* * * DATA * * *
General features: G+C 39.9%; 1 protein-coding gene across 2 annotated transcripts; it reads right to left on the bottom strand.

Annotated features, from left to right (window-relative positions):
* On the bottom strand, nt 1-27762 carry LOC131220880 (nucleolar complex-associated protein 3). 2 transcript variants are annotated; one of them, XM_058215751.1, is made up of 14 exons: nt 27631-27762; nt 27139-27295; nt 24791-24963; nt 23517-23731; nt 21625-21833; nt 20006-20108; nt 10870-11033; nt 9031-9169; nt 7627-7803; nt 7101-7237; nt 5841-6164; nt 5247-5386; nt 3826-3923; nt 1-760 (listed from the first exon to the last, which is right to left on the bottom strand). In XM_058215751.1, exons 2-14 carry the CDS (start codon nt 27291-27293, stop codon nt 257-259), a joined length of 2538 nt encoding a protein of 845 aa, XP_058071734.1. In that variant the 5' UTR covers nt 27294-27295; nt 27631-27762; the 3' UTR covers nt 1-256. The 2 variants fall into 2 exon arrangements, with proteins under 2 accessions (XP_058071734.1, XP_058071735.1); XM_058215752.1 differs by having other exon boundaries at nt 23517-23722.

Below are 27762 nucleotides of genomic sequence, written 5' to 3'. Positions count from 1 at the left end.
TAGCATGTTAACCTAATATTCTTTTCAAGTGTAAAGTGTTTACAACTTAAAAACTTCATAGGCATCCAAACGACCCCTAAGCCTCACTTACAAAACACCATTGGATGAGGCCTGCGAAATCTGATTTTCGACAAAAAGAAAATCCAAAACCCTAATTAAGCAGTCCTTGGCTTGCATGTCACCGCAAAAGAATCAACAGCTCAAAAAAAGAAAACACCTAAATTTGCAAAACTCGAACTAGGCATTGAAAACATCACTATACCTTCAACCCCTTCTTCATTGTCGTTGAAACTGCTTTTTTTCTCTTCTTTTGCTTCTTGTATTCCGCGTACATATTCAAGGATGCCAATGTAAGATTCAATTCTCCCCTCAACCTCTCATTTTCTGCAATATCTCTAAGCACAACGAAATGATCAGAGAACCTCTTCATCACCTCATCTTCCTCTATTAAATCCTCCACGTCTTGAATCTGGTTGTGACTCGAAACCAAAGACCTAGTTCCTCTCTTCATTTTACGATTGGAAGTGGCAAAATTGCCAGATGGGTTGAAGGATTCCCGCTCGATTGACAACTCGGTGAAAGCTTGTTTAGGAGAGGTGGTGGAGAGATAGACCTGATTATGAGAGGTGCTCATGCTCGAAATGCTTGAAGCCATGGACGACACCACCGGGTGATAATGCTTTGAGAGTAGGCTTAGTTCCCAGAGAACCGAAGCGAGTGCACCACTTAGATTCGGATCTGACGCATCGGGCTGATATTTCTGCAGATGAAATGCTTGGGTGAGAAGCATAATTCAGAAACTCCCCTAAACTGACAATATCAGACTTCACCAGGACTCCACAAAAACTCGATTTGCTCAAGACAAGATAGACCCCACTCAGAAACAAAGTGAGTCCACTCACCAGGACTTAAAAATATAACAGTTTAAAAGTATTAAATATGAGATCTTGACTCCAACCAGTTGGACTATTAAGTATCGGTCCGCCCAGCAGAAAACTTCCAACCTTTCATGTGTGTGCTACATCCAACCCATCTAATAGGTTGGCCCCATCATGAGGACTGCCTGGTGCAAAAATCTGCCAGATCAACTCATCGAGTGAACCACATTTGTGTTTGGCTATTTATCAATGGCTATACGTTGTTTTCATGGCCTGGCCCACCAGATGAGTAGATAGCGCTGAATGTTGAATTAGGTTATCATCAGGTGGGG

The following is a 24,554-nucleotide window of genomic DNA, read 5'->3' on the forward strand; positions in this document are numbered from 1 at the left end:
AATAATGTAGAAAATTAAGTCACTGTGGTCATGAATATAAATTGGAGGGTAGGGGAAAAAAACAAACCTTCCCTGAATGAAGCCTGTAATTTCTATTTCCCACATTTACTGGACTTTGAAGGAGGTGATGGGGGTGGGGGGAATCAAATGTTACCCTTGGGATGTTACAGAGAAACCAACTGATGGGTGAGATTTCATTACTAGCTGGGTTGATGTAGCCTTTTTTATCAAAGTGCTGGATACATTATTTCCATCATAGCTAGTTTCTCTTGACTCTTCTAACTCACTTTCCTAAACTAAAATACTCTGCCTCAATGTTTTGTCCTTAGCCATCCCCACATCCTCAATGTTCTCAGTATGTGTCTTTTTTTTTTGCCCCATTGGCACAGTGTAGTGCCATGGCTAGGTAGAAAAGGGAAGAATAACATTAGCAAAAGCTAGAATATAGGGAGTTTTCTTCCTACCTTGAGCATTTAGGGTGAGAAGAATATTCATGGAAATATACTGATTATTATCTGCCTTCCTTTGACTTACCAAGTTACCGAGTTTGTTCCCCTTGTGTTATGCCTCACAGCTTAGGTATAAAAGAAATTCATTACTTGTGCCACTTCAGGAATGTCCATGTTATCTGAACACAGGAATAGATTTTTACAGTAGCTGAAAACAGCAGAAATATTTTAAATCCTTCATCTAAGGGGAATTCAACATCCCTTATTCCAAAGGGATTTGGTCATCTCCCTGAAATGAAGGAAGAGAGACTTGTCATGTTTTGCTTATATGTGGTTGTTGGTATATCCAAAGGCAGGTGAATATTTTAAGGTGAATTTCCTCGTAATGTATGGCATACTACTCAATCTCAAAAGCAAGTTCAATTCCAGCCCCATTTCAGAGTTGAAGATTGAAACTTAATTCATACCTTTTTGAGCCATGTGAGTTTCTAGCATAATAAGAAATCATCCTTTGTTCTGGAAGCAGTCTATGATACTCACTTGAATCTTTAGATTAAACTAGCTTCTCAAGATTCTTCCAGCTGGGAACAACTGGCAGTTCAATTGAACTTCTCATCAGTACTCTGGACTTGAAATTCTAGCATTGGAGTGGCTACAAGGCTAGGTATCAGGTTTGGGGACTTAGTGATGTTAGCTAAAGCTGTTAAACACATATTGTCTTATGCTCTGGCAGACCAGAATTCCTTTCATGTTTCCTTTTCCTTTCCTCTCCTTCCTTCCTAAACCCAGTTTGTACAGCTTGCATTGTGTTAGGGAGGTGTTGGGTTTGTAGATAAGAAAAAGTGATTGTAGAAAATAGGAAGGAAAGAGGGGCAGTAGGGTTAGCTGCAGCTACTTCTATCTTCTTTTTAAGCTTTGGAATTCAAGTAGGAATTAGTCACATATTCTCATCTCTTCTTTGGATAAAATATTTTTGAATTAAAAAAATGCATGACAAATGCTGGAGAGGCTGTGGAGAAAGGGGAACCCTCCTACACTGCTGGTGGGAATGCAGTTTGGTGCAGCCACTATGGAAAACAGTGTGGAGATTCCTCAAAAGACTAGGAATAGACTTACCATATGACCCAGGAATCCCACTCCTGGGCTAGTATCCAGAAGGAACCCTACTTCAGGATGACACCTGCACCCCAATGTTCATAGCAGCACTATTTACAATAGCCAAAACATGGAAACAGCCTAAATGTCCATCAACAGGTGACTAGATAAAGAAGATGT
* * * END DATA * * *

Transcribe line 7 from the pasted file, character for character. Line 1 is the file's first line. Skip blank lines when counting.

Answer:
AATAATGTAGAAAATTAAGTCACTGTGGTCATGAATATAAATTGGAGGGTAGGGGAAAAAAACAAACCTTCCCTGAATGAAGCCTGTAATTTCTATTTCCCACATTTACTGGACTTTGAAGGAGGTGATGGGGGTGGGGGGAATCAAATGTTACCCTTGGGATGTTACAGAGAAACCAACTGATGGGTGAGATTTCATTACTAGCTGGGTTGATGTAGCCTTTTTTATCAAAGTGCTGGATACATTATTTCCATCATAGCTAGTTTCTCTTGACTCTTCTAACTCACTTTCCTAAACTAAAATACTCTGCCTCAATGTTTTGTCCTTAGCCATCCCCACATCCTCAATGTTCTCAGTATGTGTCTTTTTTTTTTGCCCCATTGGCACAGTGTAGTGCCATGGCTAGGTAGAAAAGGGAAGAATAACATTAGCAAAAGCTAGAATATAGGGAGTTTTCTTCCTACCTTGAGCATTTAGGGTGAGAAGAATATTCATGGAAATATACTGATTATTATCTGCCTTCCTTTGACTTACCAAGTTACCGAGTTTGTTCCCCTTGTGTTATGCCTCACAGCTTAGGTATAAAAGAAATTCATTACTTGTGCCACTTCAGGAATGTCCATGTTATCTGAACACAGGAATAGATTTTTACAGTAGCTGAAAACAGCAGAAATATTTTAAATCCTTCATCTAAGGGGAATTCAACATCCCTTATTCCAAAGGGATTTGGTCATCTCCCTGAAATGAAGGAAGAGAGACTTGTCATGTTTTGCTTATATGTGGTTGTTGGTATATCCAAAGGCAGGTGAATATTTTAAGGTGAATTTCCTCGTAATGTATGGCATACTACTCAATCTCAAAAGCAAGTTCAATTCCAGCCCCATTTCAGAGTTGAAGATTGAAACTTAATTCATACCTTTTTGAGCCATGTGAGTTTCTAGCATAATAAGAAATCATCCTTTGTTCTGGAAGCAGTCTATGATACTCACTTGAATCTTTAGATTAAACTAGCTTCTCAAGATTCTTCCAGCTGGGAACAACTGGCAGTTCAATTGAACTTCTCATCAGTACTCTGGACTTGAAATTCTAGCATTGGAGTGGCTACAAGGCTAGGTATCAGGTTTGGGGACTTAGTGATGTTAGCTAAAGCTGTTAAACACATATTGTCTTATGCTCTGGCAGACCAGAATTCCTTTCATGTTTCCTTTTCCTTTCCTCTCCTTCCTTCCTAAACCCAGTTTGTACAGCTTGCATTGTGTTAGGGAGGTGTTGGGTTTGTAGATAAGAAAAAGTGATTGTAGAAAATAGGAAGGAAAGAGGGGCAGTAGGGTTAGCTGCAGCTACTTCTATCTTCTTTTTAAGCTTTGGAATTCAAGTAGGAATTAGTCACATATTCTCATCTCTTCTTTGGATAAAATATTTTTGAATTAAAAAAATGCATGACAAATGCTGGAGAGGCTGTGGAGAAAGGGGAACCCTCCTACACTGCTGGTGGGAATGCAGTTTGGTGCAGCCACTATGGAAAACAGTGTGGAGATTCCTCAAAAGACTAGGAATAGACTTACCATATGACCCAGGAATCCCACTCCTGGGCTAGTATCCAGAAGGAACCCTACTTCAGGATGACACCTGCACCCCAATGTTCATAGCAGCACTATTTACAATAGCCAAAACATGGAAACAGCCTAAATGTCCATCAACAGGTGACTAGATAAAGAAGATGT